A collaborative public art project by RMIT researchers has sought to unite diverse cultural communities through a love shared by all: food.
The Flavours of Glenroy project was conceptualised and developed by RMIT art researchers Dr Shane Hulbert, Dr Tammy Hulbert and alumnus Rowena Booth, in partnership with Victorian disability service provider, Scope.
The project sought to unify the local community of the northern Melbourne suburb through the common experience of eating and cooking food, and to create a snapshot of the diverse local culinary practises of the Glenroy neighbourhood.
Developed as part of the RMIT's Centre for Art, Society and Transformation research centre, the project included an installation at Post Office Place, Glenroy, of specially designed "Mobile Edible Gardens" filled with edible plants that were distributed to the public.
Over the last few months, people supported by Scope had been growing the plants, with seedlings provided by CERES Nursery and others.
The plants, mostly herbs, were handed out to the passing public in exchange for answering the simple question, "What will you cook with these herbs?", accumulating an array of interesting responses that reflected people's unique culinary practises.
Dr Hulbert said the project focused on partnering with local organisations to stimulate suburban neighbourhood engagement through art in public space.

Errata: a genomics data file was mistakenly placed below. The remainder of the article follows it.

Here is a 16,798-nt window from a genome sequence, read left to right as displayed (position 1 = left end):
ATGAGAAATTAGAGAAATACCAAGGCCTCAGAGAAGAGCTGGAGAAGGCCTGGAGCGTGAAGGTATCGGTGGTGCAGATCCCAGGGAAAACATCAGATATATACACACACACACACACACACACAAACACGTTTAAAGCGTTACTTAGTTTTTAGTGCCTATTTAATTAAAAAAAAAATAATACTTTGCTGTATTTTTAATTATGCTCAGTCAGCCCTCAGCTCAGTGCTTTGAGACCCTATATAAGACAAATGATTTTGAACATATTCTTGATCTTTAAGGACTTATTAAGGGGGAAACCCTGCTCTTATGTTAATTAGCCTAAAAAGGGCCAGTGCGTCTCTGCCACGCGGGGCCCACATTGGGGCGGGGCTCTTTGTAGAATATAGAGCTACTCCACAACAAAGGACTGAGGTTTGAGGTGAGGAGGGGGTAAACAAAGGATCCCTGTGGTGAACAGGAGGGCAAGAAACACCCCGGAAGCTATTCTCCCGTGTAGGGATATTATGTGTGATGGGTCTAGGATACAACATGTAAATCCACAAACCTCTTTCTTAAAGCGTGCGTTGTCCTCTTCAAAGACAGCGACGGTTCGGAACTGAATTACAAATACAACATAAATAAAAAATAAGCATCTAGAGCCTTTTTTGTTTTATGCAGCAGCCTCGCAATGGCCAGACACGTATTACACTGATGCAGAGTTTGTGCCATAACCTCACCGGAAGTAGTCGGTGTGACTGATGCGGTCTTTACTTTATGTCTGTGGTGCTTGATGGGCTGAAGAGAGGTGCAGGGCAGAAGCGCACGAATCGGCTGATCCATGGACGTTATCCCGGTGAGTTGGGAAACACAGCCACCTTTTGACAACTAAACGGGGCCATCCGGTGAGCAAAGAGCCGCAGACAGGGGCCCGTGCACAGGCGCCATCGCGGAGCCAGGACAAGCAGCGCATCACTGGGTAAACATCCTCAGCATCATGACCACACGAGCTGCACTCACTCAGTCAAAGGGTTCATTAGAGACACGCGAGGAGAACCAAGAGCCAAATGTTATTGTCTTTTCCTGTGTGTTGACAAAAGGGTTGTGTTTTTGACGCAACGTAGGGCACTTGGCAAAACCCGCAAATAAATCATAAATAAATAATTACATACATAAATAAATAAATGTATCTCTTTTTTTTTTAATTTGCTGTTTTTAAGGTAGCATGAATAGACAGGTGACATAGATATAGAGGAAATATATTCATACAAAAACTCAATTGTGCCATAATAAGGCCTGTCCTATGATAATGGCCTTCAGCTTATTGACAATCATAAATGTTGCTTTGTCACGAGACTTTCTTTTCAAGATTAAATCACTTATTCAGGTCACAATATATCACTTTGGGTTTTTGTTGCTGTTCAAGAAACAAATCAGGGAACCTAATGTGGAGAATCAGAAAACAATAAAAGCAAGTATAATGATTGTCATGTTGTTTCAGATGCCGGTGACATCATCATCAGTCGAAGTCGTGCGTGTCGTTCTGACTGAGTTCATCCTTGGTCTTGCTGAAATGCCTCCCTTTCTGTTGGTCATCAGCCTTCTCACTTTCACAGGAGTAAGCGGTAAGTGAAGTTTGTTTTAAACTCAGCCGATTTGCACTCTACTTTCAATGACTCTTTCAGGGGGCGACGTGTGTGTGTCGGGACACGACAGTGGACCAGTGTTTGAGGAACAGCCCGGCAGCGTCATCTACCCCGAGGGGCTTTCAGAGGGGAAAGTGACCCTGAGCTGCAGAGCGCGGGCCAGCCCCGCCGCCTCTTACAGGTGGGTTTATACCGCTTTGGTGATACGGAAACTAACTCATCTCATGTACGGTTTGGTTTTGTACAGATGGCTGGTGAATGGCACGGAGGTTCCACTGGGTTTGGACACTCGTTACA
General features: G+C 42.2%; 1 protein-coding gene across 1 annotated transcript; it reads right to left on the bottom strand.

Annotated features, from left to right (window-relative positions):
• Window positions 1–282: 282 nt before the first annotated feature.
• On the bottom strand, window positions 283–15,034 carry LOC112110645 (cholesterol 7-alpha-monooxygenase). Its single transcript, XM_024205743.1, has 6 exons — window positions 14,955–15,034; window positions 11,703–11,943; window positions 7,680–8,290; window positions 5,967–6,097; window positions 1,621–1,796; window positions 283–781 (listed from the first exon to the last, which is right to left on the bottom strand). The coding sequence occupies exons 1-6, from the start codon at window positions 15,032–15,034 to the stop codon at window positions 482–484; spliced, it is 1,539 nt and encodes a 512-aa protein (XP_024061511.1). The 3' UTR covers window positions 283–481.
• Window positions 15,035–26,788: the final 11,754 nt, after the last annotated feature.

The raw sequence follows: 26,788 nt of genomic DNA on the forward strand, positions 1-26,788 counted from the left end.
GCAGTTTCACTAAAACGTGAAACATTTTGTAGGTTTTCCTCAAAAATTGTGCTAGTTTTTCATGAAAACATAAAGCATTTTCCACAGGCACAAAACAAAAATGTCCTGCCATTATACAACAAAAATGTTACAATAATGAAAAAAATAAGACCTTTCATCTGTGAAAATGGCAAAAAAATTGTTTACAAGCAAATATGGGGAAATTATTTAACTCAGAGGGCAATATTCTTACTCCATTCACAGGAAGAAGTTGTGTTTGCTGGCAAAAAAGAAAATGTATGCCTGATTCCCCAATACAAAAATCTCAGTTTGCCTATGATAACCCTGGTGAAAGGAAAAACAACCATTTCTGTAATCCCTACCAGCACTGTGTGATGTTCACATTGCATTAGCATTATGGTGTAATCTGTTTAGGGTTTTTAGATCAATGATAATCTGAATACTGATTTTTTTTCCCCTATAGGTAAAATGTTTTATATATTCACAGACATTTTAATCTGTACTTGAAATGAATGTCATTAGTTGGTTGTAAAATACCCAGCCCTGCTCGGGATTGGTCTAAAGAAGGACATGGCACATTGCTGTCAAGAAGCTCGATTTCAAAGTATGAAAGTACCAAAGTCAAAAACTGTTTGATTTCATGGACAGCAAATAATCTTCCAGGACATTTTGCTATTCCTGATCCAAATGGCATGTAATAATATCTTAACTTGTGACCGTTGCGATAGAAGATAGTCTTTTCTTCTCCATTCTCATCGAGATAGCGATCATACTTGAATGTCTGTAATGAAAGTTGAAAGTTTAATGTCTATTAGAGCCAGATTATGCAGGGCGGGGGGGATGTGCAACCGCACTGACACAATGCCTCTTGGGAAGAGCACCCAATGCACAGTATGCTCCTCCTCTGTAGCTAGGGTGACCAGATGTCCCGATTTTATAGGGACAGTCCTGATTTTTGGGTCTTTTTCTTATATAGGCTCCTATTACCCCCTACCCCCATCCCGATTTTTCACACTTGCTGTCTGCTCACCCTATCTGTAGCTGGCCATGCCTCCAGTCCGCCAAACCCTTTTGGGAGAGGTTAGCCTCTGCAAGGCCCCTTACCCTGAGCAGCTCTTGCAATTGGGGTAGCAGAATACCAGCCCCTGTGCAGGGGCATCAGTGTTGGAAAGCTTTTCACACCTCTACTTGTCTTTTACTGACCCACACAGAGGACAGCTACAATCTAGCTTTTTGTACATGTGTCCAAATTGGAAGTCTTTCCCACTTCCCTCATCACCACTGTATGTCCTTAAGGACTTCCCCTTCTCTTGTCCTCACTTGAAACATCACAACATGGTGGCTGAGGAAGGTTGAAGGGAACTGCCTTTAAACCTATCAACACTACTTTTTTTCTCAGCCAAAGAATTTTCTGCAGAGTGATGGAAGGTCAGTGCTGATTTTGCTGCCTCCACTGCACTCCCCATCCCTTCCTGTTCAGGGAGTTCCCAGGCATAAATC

"The suburbs are thought of as sites where artistic cultural activity doesn't often occur, but the purpose of this project was to highlight that culture exists where people reside and that new languages can be developed relating to the private cultural habits of people of diverse backgrounds," she said.
"Edible plants in particular were used to look at how the experience of eating and growing food - which is communicated through this art project - can be used as a way of connecting the disparate communities of our city.
"Through the project we found locals enjoyed talking about their own edible gardens and were very pleased to be able to take away plants to add to them.
"They also loved to be able to tell us about their own culinary habits and how they had been influenced by their families, which reflected the diverse migrant influences in Australian urban society."
The fleet of Mobile Edible Gardens was created by the artists who sourced materials from local businesses in the Glenroy neighbourhood.
The interactions and findings from the event were recorded and will contribute towards a book that explores and celebrate the many cultural influences existing in the area.
Local choir the Glenroy Harmonsiers did a special performance over lunch during the day, which also featured a sausage sizzle, with all proceeds contributing towards the activities of Scope.
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